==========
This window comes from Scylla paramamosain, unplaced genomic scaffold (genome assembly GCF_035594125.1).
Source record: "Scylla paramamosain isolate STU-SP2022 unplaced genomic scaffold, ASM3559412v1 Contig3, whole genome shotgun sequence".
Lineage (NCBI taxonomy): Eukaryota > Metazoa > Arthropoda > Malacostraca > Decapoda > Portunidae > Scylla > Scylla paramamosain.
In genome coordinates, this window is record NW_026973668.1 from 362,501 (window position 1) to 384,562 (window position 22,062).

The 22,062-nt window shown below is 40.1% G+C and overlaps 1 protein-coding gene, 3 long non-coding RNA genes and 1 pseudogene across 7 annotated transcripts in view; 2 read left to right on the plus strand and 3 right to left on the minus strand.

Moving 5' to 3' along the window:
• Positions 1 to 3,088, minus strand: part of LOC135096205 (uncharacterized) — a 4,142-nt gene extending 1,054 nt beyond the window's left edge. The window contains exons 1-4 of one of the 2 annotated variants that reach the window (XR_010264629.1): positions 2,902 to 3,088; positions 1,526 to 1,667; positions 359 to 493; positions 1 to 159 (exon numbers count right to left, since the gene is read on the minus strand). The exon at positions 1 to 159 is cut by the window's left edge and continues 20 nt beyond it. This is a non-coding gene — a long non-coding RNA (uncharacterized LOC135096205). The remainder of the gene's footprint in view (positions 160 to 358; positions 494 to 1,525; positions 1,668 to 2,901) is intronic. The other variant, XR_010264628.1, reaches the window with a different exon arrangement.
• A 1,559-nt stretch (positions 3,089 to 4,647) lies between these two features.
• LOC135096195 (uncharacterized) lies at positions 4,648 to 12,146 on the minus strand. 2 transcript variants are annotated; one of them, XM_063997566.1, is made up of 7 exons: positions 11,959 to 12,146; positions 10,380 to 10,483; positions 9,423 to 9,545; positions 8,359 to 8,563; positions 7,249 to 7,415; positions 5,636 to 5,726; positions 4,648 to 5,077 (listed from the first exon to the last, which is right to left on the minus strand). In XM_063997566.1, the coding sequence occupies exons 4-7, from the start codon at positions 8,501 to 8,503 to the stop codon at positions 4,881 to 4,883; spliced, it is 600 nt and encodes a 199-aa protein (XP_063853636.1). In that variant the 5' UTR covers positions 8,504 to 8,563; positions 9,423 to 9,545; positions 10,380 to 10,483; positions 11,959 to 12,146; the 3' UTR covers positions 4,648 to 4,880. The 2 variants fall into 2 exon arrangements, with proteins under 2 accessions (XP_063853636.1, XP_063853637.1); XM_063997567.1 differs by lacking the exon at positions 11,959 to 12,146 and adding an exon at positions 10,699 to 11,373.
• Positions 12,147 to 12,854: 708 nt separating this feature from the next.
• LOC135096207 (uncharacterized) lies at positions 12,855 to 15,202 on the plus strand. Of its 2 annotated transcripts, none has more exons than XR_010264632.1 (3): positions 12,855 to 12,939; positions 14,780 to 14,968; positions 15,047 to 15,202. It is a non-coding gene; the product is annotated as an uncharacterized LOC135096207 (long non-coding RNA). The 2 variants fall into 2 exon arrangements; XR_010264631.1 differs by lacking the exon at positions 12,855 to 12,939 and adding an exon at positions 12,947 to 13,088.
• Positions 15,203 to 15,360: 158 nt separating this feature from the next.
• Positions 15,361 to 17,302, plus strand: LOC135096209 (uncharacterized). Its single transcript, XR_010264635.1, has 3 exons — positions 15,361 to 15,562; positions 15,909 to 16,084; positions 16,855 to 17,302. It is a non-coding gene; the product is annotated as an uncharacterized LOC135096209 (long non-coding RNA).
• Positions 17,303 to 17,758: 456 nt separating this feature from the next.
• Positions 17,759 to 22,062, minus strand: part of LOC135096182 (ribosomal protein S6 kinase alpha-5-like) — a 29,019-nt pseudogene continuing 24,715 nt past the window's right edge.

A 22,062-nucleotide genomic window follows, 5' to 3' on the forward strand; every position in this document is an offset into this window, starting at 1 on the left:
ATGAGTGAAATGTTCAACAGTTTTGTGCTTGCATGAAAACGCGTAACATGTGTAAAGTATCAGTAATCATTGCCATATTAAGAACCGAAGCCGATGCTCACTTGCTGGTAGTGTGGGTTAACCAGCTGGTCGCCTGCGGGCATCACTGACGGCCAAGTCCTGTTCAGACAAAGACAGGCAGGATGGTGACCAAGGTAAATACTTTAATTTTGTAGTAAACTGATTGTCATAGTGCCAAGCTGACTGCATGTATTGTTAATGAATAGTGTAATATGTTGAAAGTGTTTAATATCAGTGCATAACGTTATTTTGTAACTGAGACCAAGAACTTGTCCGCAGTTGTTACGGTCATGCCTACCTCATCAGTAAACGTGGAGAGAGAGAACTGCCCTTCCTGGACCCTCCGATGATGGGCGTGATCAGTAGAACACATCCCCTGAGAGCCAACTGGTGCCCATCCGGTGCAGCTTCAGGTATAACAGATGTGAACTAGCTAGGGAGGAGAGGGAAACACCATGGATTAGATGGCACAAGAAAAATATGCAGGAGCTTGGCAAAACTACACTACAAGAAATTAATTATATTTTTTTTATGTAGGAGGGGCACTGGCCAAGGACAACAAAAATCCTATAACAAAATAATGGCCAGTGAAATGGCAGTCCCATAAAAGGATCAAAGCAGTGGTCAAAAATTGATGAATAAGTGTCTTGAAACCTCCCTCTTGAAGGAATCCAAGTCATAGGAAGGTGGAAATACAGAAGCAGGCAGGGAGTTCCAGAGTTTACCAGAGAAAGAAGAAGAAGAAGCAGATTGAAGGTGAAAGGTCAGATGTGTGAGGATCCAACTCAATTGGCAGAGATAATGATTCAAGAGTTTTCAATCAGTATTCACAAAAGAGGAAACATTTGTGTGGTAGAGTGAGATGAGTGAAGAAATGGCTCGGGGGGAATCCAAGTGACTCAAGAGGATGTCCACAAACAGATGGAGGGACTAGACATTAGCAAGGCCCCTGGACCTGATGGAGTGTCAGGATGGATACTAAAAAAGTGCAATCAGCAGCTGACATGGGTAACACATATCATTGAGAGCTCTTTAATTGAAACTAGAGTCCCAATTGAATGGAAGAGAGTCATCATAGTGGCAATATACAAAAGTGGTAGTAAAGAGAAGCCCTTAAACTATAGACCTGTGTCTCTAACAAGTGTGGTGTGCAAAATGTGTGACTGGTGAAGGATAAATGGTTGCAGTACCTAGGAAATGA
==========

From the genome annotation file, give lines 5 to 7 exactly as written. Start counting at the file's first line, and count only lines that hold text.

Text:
The 22,062-nt window shown below is 40.1% G+C and overlaps 1 protein-coding gene, 3 long non-coding RNA genes and 1 pseudogene across 7 annotated transcripts in view; 2 read left to right on the plus strand and 3 right to left on the minus strand.

Moving 5' to 3' along the window:
• Positions 1 to 3,088, minus strand: part of LOC135096205 (uncharacterized) — a 4,142-nt gene extending 1,054 nt beyond the window's left edge. The window contains exons 1-4 of one of the 2 annotated variants that reach the window (XR_010264629.1): positions 2,902 to 3,088; positions 1,526 to 1,667; positions 359 to 493; positions 1 to 159 (exon numbers count right to left, since the gene is read on the minus strand). The exon at positions 1 to 159 is cut by the window's left edge and continues 20 nt beyond it. This is a non-coding gene — a long non-coding RNA (uncharacterized LOC135096205). The remainder of the gene's footprint in view (positions 160 to 358; positions 494 to 1,525; positions 1,668 to 2,901) is intronic. The other variant, XR_010264628.1, reaches the window with a different exon arrangement.